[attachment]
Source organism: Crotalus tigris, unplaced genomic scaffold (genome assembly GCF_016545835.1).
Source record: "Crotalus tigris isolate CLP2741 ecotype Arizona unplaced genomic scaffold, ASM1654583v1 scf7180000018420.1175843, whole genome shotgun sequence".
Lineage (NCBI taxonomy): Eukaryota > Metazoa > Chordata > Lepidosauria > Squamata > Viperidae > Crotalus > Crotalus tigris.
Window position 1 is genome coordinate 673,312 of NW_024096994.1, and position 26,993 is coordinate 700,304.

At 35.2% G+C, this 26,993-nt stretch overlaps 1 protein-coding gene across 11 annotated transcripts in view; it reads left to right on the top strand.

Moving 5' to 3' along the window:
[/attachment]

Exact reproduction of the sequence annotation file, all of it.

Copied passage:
Source organism: Crotalus tigris, unplaced genomic scaffold (genome assembly GCF_016545835.1).
Source record: "Crotalus tigris isolate CLP2741 ecotype Arizona unplaced genomic scaffold, ASM1654583v1 scf7180000018420.1175843, whole genome shotgun sequence".
Lineage (NCBI taxonomy): Eukaryota > Metazoa > Chordata > Lepidosauria > Squamata > Viperidae > Crotalus > Crotalus tigris.
Window position 1 is genome coordinate 673,312 of NW_024096994.1, and position 26,993 is coordinate 700,304.

At 35.2% G+C, this 26,993-nt stretch overlaps 1 protein-coding gene across 11 annotated transcripts in view; it reads left to right on the top strand.

Moving 5' to 3' along the window: